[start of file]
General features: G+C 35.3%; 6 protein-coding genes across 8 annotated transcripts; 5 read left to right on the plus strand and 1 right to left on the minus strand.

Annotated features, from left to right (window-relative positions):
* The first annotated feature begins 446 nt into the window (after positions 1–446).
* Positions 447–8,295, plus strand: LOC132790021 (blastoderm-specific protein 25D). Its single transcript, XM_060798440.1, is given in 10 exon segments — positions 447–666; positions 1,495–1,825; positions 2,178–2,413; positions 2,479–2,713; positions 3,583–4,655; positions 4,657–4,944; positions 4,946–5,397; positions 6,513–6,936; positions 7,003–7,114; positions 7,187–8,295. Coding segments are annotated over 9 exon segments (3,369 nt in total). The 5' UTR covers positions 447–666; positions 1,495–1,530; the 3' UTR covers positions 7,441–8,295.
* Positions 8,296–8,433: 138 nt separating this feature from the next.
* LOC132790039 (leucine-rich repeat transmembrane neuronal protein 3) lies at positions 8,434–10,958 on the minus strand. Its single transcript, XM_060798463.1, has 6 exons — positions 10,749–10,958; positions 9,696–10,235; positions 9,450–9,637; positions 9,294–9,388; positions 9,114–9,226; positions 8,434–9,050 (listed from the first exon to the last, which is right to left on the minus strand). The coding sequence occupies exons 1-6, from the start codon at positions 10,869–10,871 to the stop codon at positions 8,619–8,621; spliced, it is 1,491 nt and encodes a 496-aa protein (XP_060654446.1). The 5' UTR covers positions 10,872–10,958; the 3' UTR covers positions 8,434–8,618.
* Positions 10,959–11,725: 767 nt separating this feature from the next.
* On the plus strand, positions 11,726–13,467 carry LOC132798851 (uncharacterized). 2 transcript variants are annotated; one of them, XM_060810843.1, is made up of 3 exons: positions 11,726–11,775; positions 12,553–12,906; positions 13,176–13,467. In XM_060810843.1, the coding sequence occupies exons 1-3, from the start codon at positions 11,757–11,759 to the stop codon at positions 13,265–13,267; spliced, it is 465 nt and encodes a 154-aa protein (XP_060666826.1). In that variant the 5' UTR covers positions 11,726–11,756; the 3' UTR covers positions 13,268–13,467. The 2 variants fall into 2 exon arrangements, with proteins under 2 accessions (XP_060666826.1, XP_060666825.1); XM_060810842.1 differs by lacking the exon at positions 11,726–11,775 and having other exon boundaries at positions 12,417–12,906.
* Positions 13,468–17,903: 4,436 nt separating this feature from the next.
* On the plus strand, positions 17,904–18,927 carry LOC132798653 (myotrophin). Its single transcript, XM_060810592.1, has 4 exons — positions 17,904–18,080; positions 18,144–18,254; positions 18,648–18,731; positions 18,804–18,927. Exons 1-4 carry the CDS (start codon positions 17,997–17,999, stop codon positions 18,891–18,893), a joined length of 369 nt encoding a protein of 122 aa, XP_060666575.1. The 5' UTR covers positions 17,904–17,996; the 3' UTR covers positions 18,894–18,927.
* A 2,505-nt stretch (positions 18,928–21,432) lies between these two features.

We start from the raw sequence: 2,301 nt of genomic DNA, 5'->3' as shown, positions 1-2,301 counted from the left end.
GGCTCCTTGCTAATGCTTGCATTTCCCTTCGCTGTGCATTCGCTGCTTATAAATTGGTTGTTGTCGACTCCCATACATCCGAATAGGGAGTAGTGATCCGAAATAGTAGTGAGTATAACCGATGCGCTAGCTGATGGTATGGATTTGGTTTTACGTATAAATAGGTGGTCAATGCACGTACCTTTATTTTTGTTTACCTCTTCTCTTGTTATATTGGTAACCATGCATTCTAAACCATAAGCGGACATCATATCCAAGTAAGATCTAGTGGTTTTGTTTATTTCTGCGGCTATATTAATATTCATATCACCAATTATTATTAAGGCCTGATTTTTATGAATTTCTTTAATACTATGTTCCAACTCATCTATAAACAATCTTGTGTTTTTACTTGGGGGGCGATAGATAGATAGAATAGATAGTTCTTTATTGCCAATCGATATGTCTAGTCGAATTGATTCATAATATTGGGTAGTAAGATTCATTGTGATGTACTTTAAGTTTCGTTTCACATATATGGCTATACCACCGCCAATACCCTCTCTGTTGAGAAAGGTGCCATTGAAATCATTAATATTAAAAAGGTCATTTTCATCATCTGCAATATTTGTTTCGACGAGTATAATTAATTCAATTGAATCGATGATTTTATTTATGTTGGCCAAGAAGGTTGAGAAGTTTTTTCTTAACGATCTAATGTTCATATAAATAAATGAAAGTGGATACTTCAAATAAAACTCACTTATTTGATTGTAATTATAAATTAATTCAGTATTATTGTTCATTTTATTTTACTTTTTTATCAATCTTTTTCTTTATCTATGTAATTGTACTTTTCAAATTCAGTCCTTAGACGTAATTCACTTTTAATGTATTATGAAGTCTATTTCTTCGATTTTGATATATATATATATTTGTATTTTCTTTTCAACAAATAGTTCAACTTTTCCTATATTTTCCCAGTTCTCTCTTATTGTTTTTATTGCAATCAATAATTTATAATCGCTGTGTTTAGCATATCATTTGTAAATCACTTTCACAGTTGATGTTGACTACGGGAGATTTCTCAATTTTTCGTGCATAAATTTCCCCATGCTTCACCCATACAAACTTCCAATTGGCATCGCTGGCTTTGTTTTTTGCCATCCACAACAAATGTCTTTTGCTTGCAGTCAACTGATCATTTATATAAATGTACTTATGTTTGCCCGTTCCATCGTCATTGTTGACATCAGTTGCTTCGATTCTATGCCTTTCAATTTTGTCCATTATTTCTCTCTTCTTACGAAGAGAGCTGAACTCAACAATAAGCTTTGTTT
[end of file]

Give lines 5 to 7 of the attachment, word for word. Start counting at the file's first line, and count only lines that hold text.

* Positions 8,296–8,433: 138 nt separating this feature from the next.
* LOC132790039 (leucine-rich repeat transmembrane neuronal protein 3) lies at positions 8,434–10,958 on the minus strand. Its single transcript, XM_060798463.1, has 6 exons — positions 10,749–10,958; positions 9,696–10,235; positions 9,450–9,637; positions 9,294–9,388; positions 9,114–9,226; positions 8,434–9,050 (listed from the first exon to the last, which is right to left on the minus strand). The coding sequence occupies exons 1-6, from the start codon at positions 10,869–10,871 to the stop codon at positions 8,619–8,621; spliced, it is 1,491 nt and encodes a 496-aa protein (XP_060654446.1). The 5' UTR covers positions 10,872–10,958; the 3' UTR covers positions 8,434–8,618.
* Positions 10,959–11,725: 767 nt separating this feature from the next.